Mustaciuolo is also said to have secured a third full-time position for Hull — as director of the Sheen Center, a performing arts complex in Lower Manhattan that cost around $20 million to convert from a homeless shelter run by Catholic Charities. This role was acquired in spite of the fact that Hull had no prior experience in theater that would qualify him for the job.
In spite of widespread claims that Hull had embezzled donations from the Sheen Center and from his own parish to fund his rectory renovations, the archdiocese never conducted an audit of Guardian Angel parish after Hull's disappearance, allegedly on Mustaciuolo's insistence — an omission still noticed by New York clergy, who believe financial misdealings would be exposed if such an audit were done.
Hull has since left the Catholic Church, now ministering in the Scottish Church, and married with a child.
Mustaciuolo is also linked to the Fr. Peter Miqueli scandal that rocked New York several years ago. Miqueli resigned in disgrace in 2016 after a lawsuit filed by parishioners accused him of embezzling nearly $1 million dollars to use on drugs and gay-for-pay prostitute Keith Crist. Tatyana Gudin, former girlfriend of Crist, has confirmed that Crist had frequent paid sexual encounters with Miqueli, even showing Church Militant text messages from Crist discussing his drug use and "partying" with the priest.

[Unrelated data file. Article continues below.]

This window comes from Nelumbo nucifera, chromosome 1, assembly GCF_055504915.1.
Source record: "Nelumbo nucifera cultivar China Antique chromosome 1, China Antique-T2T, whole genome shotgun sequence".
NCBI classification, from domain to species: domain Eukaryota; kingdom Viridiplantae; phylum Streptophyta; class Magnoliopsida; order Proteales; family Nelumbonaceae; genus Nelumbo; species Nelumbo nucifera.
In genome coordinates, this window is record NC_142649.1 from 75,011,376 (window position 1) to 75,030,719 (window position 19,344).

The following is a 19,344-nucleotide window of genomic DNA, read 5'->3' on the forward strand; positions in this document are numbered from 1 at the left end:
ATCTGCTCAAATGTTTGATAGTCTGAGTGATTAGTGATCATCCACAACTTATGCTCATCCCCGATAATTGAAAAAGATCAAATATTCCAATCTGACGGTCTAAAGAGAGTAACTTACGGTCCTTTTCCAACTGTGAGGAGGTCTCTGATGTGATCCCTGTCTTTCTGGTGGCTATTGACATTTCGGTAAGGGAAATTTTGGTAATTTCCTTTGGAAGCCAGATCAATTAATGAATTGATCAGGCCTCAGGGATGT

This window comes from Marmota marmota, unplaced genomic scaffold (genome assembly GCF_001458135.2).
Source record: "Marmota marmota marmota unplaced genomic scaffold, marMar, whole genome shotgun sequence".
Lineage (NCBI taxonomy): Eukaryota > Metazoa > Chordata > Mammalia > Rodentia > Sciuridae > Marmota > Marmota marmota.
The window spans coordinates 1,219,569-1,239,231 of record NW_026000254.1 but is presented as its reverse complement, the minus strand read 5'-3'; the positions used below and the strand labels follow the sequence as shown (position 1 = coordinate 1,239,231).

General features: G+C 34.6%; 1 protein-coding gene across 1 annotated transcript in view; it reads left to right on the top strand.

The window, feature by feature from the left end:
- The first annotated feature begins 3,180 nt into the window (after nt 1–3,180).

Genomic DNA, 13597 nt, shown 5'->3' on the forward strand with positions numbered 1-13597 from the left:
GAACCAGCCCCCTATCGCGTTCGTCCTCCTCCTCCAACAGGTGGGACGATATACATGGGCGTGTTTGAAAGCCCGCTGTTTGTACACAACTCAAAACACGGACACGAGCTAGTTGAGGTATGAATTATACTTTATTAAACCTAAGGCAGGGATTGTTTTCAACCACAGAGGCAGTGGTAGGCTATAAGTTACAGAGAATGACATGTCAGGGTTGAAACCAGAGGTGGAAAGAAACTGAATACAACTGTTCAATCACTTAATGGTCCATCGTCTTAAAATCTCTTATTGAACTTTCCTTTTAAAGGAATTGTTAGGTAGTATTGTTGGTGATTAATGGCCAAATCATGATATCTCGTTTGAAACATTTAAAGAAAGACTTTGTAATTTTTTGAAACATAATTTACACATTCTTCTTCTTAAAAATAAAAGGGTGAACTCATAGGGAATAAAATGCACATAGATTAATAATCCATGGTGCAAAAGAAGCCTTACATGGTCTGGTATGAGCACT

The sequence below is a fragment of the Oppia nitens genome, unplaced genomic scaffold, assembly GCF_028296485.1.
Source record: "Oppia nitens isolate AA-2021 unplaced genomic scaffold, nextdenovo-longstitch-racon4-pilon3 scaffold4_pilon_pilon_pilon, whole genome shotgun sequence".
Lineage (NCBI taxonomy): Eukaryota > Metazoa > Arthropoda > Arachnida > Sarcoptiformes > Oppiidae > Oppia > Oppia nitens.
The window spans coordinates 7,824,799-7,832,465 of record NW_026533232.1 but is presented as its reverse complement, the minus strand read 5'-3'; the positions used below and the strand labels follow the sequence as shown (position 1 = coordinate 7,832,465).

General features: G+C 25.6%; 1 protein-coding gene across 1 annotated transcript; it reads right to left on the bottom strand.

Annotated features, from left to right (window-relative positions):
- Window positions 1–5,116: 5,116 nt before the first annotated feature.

According to Gudin, the encounters included $1,000 sexual trysts, $300 bottles of whiskey and the drug Dilaudid.
Multiple sources who have spoken with Church Militant on the record and anonymously confirm that Mustaciuolo, then-vicar general and the second most powerful person in the New York archdiocese, had reportedly long been aware of Miqueli's embezzling as well as his encounters with prostitute Keith Crist.
"Well, it's not secret among the clergy in the archdiocese of New York that Msgr. Mustaciuolo is in fact the protector of Peter Miqueli," said a source in the archdiocese who spoke with Church Militant. "That's a very well-known fact that has been established."
In fact, Mustaciuolo, Miqueli and Crist were tied to Cdl. O'Brien, who frequently flew in from Rome (when he was rector of the Pontifical North American College) to offer Confirmation Masses at Fr. Miqueli's small, isolated parish in Roosevelt Island — unusual for a cardinal of such high rank. Crist, who is forbidden to be on archdiocesan property, reportedly picked up O'Brien from the airport during each visit, and was present at "special dinners" with O'Brien's small coterie of friends, who invariably included Fr. Miqueli, along with Bp. Gerald Walsh, Vicar for Clergy, and others from the chancery.